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Movement behavior of swordfish provisions connectivity between the temperate and tropical southwest Pacific Ocean

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Tracey, S. R., Wolfe, B. W., Hartmann, K., Pepperell, J. and Williams, S. M. (2023) Movement behavior of swordfish provisions connectivity between the temperate and tropical southwest Pacific Ocean. Scientific Reports, 13 (1). p. 11812. ISSN 2045-2322


Article Link: https://doi.org/10.1038/s41598-023-38744-z


Swordfish (Xiphias gladius) are a widely distributed (45°N–45°S) large pelagic fish targeted by fisheries worldwide. Swordfish that occur at high latitudes tend to disproportionately be large adults, so their movements have implications for population dynamics and fisheries management. In the southwest Pacific, little is known about this subset of the stock and existing evidence suggests limited movement from the subtropics into cooler high latitude waters. Here, we capitalize on the recent emergence of a recreational swordfish fishery off temperate southeast Australia to characterize movements of swordfish caught in the fishery with pop-up satellite archival transmitting tags. Data were recovered from tags deployed for 56–250 days on 11 swordfish (50–350 kg) tagged between 38 and 43°S in the western Tasman Sea. Five swordfish entered the Coral Sea (< 30°S), with four reaching north to 11–24°S, up to 3275 km away from location of capture. Behavior modelling suggests these four individuals rapidly transited north until encountering 23–27 °C water, at which point they lingered in the area for several months, consistent with spawning-related partial migration. One migrating swordfish still carrying a tag after the spawning season returned to ~ 120 km of its release location, suggesting site fidelity. Movements toward the central south Pacific were confined to two individuals crossing 165°E. Swordfish predominantly underwent normal diel vertical migration, descending into the mesopelagic zone at dawn (median daytime depth 494.9 m, 95% CI 460.4–529.5 m). Light attenuation predicted daytime depth, with swordfish rising by up to 195 m in turbid water. At night, swordfish were deeper during the full moon, median night-time depth 45.8 m (37.8–55.5) m versus 18.0 m (14.9–21.8) m at new moon. Modelling fine-scale (10 min−1) swordfish depth revealed dynamic effects of moon phase varying predictably across time of night with implications for fisheries interactions. Studying highly migratory fishes near distribution limits allows characterization of the full range of movement phenotypes within a population, a key consideration for important fish stocks in changing oceans.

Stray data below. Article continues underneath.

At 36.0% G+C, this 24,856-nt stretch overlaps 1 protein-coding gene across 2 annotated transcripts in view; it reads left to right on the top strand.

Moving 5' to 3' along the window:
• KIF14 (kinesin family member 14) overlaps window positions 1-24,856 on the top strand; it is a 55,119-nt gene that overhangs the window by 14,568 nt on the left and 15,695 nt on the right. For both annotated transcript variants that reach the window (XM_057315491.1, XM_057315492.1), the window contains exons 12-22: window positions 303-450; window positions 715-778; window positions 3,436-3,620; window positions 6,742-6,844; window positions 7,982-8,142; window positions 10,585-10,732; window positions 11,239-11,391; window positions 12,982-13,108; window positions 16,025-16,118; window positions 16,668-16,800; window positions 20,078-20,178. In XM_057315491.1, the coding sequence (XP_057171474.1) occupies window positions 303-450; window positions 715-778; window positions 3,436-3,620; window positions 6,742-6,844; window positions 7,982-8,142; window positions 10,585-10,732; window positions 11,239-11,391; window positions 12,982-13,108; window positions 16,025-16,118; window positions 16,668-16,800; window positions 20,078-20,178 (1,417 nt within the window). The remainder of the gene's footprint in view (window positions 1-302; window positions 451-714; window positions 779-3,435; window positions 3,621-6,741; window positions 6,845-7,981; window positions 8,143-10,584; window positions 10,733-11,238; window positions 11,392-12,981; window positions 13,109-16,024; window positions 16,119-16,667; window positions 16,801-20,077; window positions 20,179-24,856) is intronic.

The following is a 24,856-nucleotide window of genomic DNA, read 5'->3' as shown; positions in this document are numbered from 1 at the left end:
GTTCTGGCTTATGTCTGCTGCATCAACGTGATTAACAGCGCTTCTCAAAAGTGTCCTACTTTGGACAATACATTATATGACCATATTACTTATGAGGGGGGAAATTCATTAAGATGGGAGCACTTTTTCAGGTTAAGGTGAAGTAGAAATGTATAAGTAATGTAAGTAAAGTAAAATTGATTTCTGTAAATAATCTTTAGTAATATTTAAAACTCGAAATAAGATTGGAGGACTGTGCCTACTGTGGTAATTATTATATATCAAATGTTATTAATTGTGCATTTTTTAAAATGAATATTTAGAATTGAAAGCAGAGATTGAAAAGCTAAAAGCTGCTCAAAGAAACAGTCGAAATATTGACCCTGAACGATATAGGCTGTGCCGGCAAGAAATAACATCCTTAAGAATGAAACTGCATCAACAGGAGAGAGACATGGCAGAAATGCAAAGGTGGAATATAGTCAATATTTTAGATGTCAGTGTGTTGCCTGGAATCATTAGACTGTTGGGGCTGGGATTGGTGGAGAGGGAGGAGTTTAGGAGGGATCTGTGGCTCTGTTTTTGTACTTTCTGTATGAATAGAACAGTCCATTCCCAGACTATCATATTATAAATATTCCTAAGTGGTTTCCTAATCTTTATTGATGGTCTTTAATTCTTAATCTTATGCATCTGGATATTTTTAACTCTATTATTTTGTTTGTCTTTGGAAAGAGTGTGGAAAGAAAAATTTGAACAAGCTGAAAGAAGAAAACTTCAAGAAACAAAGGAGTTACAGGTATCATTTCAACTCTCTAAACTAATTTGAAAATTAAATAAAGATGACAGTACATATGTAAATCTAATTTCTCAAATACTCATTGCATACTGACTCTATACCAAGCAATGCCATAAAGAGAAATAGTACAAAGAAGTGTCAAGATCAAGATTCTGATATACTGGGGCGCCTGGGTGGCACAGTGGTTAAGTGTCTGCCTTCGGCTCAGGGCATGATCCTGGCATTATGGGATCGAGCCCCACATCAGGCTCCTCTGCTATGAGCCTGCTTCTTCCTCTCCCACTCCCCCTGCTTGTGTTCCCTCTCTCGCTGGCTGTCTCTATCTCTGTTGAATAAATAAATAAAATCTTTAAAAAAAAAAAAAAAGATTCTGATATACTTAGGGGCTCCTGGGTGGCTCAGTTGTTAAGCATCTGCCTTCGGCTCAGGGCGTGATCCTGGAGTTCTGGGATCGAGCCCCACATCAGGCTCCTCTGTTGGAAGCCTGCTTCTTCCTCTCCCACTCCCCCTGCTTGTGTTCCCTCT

Item Type:Article
Corporate Creators:Department of Agriculture and Fisheries, Queensland
Business groups:Animal Science
Keywords:Animal migration Behavioural ecology Biooceanography Marine biology
Subjects:Aquaculture and Fisheries > Fisheries > By region or country > Australia
Aquaculture and Fisheries > Fisheries > Fishery conservation
Aquaculture and Fisheries > Fisheries > Fishery research
Aquaculture and Fisheries > Fisheries > Fishery for individual species
Agriculture > By region or country > Australia > Queensland
Live Archive:15 Aug 2023 01:58
Last Modified:15 Aug 2023 01:58

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